This paper will describe the nuclear reactors that were built and used to train the next generation of modernist nuclear engineers. Nuclear engineering students and their teachers understood that nuclear reactors were not merely representative of the Cold War era, they essentially were the Cold War. The familiar portrait of closed off and well-funded laboratories were fixtures on many university campuses, but, as I want to stress in The Atom Goes to College, so too were open and integrated educational facilities. The teaching reactors seem rosily optimistic in contrast to the pessimistic weapons laboratories preparing for a global nuclear war few thought distant. Thus, on college and university campuses around the United States between 1952 and the 1970s, accessibility and visibility were the preeminent demands on those teaching reactors built explicitly for students and their professors by the Federal patron. Accessibility and visibility came via the little talked about “swimming pool” reactor that most colleges and universities acquired for teaching and research purposes. Students saw a model for a modern technocratic society’s systems of feedback and automation that established containment, control, and safety. To learn about the atom necessitated learning about the cores, housings, and systems that made nuclear power available, visible, and accessible.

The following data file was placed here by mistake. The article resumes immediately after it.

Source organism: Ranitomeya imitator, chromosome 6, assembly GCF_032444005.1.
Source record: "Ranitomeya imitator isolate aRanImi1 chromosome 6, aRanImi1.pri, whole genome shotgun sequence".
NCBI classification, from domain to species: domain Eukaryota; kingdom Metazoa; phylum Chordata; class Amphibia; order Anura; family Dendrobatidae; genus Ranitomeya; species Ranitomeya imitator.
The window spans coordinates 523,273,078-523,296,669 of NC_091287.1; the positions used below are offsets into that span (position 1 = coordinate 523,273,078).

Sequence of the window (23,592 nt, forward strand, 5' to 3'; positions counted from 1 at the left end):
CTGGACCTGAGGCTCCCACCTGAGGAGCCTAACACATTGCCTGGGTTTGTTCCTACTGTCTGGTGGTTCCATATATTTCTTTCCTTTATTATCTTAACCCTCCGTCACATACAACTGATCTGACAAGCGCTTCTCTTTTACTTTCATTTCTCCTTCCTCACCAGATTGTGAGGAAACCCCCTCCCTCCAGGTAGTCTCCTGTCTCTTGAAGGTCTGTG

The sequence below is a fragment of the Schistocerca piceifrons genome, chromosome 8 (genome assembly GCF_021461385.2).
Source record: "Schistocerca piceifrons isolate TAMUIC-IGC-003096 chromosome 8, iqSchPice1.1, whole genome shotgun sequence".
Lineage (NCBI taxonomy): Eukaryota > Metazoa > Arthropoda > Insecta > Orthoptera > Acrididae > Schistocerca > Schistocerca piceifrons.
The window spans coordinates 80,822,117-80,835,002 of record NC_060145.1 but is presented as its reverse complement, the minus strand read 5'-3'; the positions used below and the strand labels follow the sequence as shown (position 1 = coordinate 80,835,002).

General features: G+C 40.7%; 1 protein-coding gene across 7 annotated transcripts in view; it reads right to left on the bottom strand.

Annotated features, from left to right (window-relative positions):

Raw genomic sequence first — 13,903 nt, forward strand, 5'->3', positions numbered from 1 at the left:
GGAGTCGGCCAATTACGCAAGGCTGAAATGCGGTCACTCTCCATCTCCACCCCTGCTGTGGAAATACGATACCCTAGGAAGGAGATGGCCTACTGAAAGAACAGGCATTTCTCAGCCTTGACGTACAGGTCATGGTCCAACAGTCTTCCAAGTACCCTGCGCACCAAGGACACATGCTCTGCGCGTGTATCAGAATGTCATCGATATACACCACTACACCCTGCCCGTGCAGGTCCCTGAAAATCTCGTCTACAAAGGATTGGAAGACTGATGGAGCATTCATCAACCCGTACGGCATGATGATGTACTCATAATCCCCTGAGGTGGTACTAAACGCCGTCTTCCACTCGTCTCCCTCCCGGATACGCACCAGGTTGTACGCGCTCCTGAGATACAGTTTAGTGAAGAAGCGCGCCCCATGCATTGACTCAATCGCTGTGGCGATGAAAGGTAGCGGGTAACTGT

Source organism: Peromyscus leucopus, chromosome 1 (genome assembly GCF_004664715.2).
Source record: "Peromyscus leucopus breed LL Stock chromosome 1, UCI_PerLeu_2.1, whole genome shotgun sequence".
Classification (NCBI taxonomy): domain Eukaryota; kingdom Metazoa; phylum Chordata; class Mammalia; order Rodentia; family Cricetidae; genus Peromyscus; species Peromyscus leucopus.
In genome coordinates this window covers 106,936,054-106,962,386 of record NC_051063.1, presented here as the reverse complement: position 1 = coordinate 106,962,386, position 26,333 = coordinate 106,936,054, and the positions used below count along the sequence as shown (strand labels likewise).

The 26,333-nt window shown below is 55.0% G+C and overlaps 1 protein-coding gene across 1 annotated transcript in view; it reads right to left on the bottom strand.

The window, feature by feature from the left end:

Teaching reactors forged a generation’s understanding of nuclear engineering as a scientific and technical field, shaped ideas about nuclear technology, and concretized the foundation for the confident role of nuclear energy within the United States. By being played with, experimented on, taken apart and put back together—graduate student exercises all—training in a reactor shaped the students’ worldview and expectations. Though later much chastised for their rosy optimism, to its new disciples at the time, the nuclear reactor was a model of complexity, danger, and power. Theirs’s was a technical reality far from any simple political solution to the overarching problems of how the United States saw itself as a new global industrial power locked in a long-term Cold War. For graduates of nuclear engineering programs, the reactor was able to be understood, its dangers appreciated, and its lessons made clear; indeed, they participated in the making of that knowledge. The reactor core itself was moderated but ever-changing as was the postwar United States now forced to be an international presence, moderated, running hot, and itself ever-changing.
The history of science workshop provides historians of science in the New York City area with a collegial, informal environment to share works-in-progress. Presenters circulate a paper a week in advance and discuss it with workshop attendees.
David Munns, Associate Professor of History at John Jay College of Criminal Justice
This event is free and open to the public. To register and receive a copy of a paper, please email Sean O'Neil at [email protected].
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